CAPE TOWN– South Africa is in a technical recession after the economy contracted for a second quarter in a row in the second quarter of the year but is likely to exit its technical recession in the third quarter.

Hugo Pineaar, a senio economist at the Bureau of Economic Research (BER), an institute of Stellenbosch University, near here, said Tuesday: “In terms of our forecast, I think that we will exit the recession in the third quarter.”

Gross domestic product (GDP) figures for the second quarter of 2018 showed that the economy slipped into recession. According to data released by Statistics South Africa (Stats SA) earlier Tuesday, the economy shrank by 0.7 per cent quarter-on-quarter following a revised 2.6 per cent contraction in the first quarter of 2018, fulfilling the widely recognized indicator of recession of two (or more) consecutive quarters of negative growth.

Stats SA said earlier Tuesday the 0.7 per cent downturn in the second quarter of 2018 was a result of a fall-off in activity in the agriculture, transport, trade, government and manufacturing industries. Agriculture production fell by 29.2 per cent in the second quarter of 2018, following a 33.6 per cent slump in the first quarter, largely driven by a decline in the production of field crops and horticultural products.

At the release of the data at a media briefing in Pretoria, Stats SA noted that the continued drought conditions in the Western Cape and a severe hailstorm in Mpumalanga resulted in extensive crop damage, which also placed additional pressure on production in the second quarter.

Pienaar said agriculture, which had poor numbers for two consecutive quarters, might recover in the third quarter. “There was a decline in inventories. I would expect that we get a positive print in the third quarter. While it may not be a great print, I think we will exit the recession the third quarter,” he said.

Commenting on Tuesday’s data, Pienaar said while the BER expected poor data results, it had not expected it to result in a technical recession.

The transport industry contracted by 4.9 per cent, largely due to decreased activity in both land and air transport. Industrial action within the industry, combined with a decline in freight transport, contributed to the slowdown.

The trade industry experienced its second consecutive quarter of negative growth, falling by 1.9 per cent, while government activity decreased by 0.5 per cent, largely as a result of falling employment numbers in the civil service.

Pienaar said for the first half of this year, the South African economy only grew by 0.9 per cent year-on-year when looking at the seasonally adjusted figures.

The national Budget tabled in February forecast growth to come in at 1.5 per cent for 2018.

“At that stage it was a fairly conservative forecast. I’m not saying that National Treasury was overly optimistic at that stage, it sounded like a realistic number. But now, with 0.9 per cent for the first half of the year, it’s going to be extremely difficult. I can’t see that [we’ll] get to 1.5 per cent,” said Pienaar.

Finance Minister Nhlanhla Nene is expected to table the Medium Term Budget Policy Statement (MTBPS), which is also known as the mini-budget, in Parliament in October.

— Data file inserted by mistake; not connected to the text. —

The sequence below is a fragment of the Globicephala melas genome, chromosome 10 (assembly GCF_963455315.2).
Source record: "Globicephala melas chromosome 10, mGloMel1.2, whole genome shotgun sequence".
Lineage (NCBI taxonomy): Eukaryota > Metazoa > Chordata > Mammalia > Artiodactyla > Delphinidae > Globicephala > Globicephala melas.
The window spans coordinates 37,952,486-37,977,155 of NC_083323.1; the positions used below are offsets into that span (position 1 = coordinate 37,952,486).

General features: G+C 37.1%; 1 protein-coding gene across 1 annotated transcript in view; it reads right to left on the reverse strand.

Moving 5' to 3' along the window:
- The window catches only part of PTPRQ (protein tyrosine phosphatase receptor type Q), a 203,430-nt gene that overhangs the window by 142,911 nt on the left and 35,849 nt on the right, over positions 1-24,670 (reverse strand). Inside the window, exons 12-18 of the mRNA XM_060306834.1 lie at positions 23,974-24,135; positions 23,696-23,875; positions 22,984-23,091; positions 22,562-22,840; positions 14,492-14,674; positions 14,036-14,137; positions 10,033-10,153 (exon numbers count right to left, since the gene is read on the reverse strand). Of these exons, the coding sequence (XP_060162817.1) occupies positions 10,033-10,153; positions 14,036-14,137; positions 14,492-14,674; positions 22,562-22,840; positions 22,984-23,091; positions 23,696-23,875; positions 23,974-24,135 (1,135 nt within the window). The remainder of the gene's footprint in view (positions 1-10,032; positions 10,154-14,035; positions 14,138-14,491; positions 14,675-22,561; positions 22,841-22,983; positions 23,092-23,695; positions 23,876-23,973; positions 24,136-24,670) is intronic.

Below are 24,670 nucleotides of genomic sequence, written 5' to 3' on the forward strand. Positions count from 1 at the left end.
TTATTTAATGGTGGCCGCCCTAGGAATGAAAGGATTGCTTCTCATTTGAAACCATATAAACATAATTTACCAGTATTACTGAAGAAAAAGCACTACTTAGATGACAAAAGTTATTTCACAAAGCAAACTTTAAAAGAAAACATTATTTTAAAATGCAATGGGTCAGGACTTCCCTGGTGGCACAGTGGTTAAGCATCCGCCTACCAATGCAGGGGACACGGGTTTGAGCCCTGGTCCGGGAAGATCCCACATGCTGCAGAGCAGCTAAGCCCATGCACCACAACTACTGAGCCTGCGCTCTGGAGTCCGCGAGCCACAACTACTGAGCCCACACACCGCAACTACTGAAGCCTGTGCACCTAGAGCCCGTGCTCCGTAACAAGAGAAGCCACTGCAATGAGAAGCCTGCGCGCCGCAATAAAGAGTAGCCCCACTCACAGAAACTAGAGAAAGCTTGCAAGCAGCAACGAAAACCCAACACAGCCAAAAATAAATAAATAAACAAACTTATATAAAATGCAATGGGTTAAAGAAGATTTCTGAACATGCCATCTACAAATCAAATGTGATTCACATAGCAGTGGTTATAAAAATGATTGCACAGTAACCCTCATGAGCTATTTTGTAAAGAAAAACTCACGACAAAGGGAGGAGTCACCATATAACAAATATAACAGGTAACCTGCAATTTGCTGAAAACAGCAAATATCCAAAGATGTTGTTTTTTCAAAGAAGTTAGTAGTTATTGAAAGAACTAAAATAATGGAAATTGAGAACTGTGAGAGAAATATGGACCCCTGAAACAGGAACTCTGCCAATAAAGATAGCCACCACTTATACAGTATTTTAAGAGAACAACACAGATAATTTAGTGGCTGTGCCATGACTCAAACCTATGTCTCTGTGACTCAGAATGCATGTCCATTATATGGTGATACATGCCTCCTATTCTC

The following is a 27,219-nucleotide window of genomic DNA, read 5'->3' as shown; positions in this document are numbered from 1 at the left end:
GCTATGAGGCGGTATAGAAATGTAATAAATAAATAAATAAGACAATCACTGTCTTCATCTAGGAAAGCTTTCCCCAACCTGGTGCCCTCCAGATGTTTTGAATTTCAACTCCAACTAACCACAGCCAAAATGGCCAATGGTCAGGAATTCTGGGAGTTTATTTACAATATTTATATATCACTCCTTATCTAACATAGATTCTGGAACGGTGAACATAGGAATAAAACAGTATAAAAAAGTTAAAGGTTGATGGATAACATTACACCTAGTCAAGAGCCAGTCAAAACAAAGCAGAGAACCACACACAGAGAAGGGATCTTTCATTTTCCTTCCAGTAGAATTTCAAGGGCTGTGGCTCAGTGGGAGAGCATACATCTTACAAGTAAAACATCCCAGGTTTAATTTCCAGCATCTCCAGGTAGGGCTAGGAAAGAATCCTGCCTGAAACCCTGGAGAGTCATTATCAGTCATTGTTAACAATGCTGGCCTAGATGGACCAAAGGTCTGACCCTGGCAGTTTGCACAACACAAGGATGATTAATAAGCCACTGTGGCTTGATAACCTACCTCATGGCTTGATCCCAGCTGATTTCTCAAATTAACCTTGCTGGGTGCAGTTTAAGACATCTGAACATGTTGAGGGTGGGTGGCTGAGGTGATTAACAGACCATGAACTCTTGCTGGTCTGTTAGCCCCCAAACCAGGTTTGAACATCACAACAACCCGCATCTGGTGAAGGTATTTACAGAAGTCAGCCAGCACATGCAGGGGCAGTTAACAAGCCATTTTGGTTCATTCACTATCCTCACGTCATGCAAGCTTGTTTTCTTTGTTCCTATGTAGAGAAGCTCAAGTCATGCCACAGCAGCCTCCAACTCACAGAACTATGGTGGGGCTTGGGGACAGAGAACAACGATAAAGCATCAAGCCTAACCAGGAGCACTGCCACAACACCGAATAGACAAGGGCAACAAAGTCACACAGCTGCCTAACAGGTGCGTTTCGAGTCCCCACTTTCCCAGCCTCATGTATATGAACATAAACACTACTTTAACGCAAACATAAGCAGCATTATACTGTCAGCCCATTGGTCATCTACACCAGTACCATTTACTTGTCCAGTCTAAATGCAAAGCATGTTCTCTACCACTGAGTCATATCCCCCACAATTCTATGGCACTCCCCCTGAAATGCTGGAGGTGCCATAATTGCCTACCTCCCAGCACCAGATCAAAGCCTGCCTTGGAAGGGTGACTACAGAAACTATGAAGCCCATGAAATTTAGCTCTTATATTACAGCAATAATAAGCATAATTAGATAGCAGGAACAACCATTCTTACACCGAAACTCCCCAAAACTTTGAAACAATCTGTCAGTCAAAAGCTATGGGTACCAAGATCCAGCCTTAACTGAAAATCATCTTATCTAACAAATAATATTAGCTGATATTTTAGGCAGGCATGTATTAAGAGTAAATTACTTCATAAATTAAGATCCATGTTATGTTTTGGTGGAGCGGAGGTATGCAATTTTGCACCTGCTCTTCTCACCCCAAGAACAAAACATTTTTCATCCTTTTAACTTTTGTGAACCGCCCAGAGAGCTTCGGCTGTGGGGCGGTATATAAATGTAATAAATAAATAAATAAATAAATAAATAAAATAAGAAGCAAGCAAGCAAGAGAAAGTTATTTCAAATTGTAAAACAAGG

Pienaar said Government, the private sector as well as economists may have over-estimated growth after the economy grew by 1.3 per cent in real terms in 2017. “Now it’s very likely that growth will be weaker this year than last year,” he said.

The data has implication for fiscal policy, meaning that revenue will likely be less than what was forecast in the February Budget. “I think our budget deficit and our fiscal ratios, come October with the MTBPS, are going to look worse than what we thought in February.”

At the tabling of the Budget, government expected the budget deficit to narrow to 3.5 per cent over the next three years. The Budget also expected a revenue shortfall of R48.2 billion in 2017/18.

In terms of what has widely become known as Ramaphoria following the change of guard in February, Pienaar said this had faded in the last couple of months. “It’s been clear for quite some time that Ramaphoria was temporary in the first quarter of this year and of course, the global economy has also moved against us. We’ve had the emerging markets crises like in Argentina,” he said of the country, whose Peso collapsed and has announced austerity measures.

The crises in emerging economies like Argentina are also having an effect on the Rand. “These GDP numbers confirm that Ramaphoria period was pretty temporary. One also needs to be realistic that even in the first quarter when we had that bounce in confidence, it was not based on fundamental underlying improvements in the economy. It was solely based on expectation that the political changes would down the line result in better outcomes,” said Pienaar.

President Cyril Ramaphosa became President of the country in February following former President Jacob Zuma’s resignation.

“It probably means that President Ramaphosa’s task of turning this ship around is even harder than it was in the beginning of the year,” said Pienaar.

Pienaar advised consumers to be prudent with their hard earned money in the coming months. “Although the economy is weak, if the Rand continues to weaken at the current rate, I think the Reserve Bank will have very little option but to increase the repo rate. I don’t think it will be a dramatic increase but the point is, the next move in interest rates are likely to be higher. The cost of credit will go up a little bit. I advise that consumers be prudent.”

The central bank’s Monetary Policy Committee (MPC) is expected to hold its second last meeting of the year from Sept 18 to 20. At its pevious meeting in July, the MPC kept the repo rate unchanged at 6.5 per cent per annum.


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